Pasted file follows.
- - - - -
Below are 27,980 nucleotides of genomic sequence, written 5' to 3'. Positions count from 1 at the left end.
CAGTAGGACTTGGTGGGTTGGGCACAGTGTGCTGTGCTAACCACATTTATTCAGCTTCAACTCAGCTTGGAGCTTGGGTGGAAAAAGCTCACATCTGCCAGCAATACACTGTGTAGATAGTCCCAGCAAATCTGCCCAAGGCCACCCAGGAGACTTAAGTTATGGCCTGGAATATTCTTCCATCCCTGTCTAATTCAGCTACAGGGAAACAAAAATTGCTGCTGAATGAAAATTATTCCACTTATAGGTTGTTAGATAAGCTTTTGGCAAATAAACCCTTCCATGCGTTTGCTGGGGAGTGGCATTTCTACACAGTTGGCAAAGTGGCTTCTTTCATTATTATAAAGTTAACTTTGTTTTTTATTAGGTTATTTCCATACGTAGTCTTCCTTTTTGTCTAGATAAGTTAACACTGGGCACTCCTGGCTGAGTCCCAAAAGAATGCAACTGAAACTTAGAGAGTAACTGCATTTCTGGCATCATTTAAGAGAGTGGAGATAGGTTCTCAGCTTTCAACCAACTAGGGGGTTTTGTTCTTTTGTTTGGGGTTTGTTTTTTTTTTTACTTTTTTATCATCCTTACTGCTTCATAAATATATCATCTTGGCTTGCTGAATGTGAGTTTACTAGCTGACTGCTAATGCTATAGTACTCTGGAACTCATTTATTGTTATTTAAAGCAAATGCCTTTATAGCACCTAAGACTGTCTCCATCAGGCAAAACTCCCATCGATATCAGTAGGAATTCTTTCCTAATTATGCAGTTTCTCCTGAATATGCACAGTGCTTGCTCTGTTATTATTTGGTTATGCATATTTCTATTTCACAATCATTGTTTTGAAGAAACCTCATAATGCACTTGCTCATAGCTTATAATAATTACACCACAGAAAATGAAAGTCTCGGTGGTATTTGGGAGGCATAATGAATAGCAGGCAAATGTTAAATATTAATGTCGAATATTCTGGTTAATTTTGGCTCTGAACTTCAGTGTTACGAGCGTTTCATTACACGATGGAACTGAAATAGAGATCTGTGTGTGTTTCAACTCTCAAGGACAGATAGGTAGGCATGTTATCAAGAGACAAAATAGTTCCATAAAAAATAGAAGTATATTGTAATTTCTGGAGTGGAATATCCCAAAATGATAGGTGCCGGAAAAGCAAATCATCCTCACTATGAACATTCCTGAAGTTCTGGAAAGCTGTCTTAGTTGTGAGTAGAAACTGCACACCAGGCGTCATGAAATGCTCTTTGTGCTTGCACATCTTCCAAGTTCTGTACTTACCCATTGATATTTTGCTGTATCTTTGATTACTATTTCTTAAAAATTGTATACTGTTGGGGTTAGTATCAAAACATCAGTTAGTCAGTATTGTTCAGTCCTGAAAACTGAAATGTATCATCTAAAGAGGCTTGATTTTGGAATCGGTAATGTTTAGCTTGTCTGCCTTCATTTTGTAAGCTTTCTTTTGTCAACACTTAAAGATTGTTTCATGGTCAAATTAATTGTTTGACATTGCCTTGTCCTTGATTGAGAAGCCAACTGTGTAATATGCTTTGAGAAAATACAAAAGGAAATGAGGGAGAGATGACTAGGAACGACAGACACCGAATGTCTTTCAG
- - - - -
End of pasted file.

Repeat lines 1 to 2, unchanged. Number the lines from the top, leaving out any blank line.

Below are 27,980 nucleotides of genomic sequence, written 5' to 3'. Positions count from 1 at the left end.
CAGTAGGACTTGGTGGGTTGGGCACAGTGTGCTGTGCTAACCACATTTATTCAGCTTCAACTCAGCTTGGAGCTTGGGTGGAAAAAGCTCACATCTGCCAGCAATACACTGTGTAGATAGTCCCAGCAAATCTGCCCAAGGCCACCCAGGAGACTTAAGTTATGGCCTGGAATATTCTTCCATCCCTGTCTAATTCAGCTACAGGGAAACAAAAATTGCTGCTGAATGAAAATTATTCCACTTATAGGTTGTTAGATAAGCTTTTGGCAAATAAACCCTTCCATGCGTTTGCTGGGGAGTGGCATTTCTACACAGTTGGCAAAGTGGCTTCTTTCATTATTATAAAGTTAACTTTGTTTTTTATTAGGTTATTTCCATACGTAGTCTTCCTTTTTGTCTAGATAAGTTAACACTGGGCACTCCTGGCTGAGTCCCAAAAGAATGCAACTGAAACTTAGAGAGTAACTGCATTTCTGGCATCATTTAAGAGAGTGGAGATAGGTTCTCAGCTTTCAACCAACTAGGGGGTTTTGTTCTTTTGTTTGGGGTTTGTTTTTTTTTTTACTTTTTTATCATCCTTACTGCTTCATAAATATATCATCTTGGCTTGCTGAATGTGAGTTTACTAGCTGACTGCTAATGCTATAGTACTCTGGAACTCATTTATTGTTATTTAAAGCAAATGCCTTTATAGCACCTAAGACTGTCTCCATCAGGCAAAACTCCCATCGATATCAGTAGGAATTCTTTCCTAATTATGCAGTTTCTCCTGAATATGCACAGTGCTTGCTCTGTTATTATTTGGTTATGCATATTTCTATTTCACAATCATTGTTTTGAAGAAACCTCATAATGCACTTGCTCATAGCTTATAATAATTACACCACAGAAAATGAAAGTCTCGGTGGTATTTGGGAGGCATAATGAATAGCAGGCAAATGTTAAATATTAATGTCGAATATTCTGGTTAATTTTGGCTCTGAACTTCAGTGTTACGAGCGTTTCATTACACGATGGAACTGAAATAGAGATCTGTGTGTGTTTCAACTCTCAAGGACAGATAGGTAGGCATGTTATCAAGAGACAAAATAGTTCCATAAAAAATAGAAGTATATTGTAATTTCTGGAGTGGAATATCCCAAAATGATAGGTGCCGGAAAAGCAAATCATCCTCACTATGAACATTCCTGAAGTTCTGGAAAGCTGTCTTAGTTGTGAGTAGAAACTGCACACCAGGCGTCATGAAATGCTCTTTGTGCTTGCACATCTTCCAAGTTCTGTACTTACCCATTGATATTTTGCTGTATCTTTGATTACTATTTCTTAAAAATTGTATACTGTTGGGGTTAGTATCAAAACATCAGTTAGTCAGTATTGTTCAGTCCTGAAAACTGAAATGTATCATCTAAAGAGGCTTGATTTTGGAATCGGTAATGTTTAGCTTGTCTGCCTTCATTTTGTAAGCTTTCTTTTGTCAACACTTAAAGATTGTTTCATGGTCAAATTAATTGTTTGACATTGCCTTGTCCTTGATTGAGAAGCCAACTGTGTAATATGCTTTGAGAAAATACAAAAGGAAATGAGGGAGAGATGACTAGGAACGACAGACACCGAATGTCTTTCAG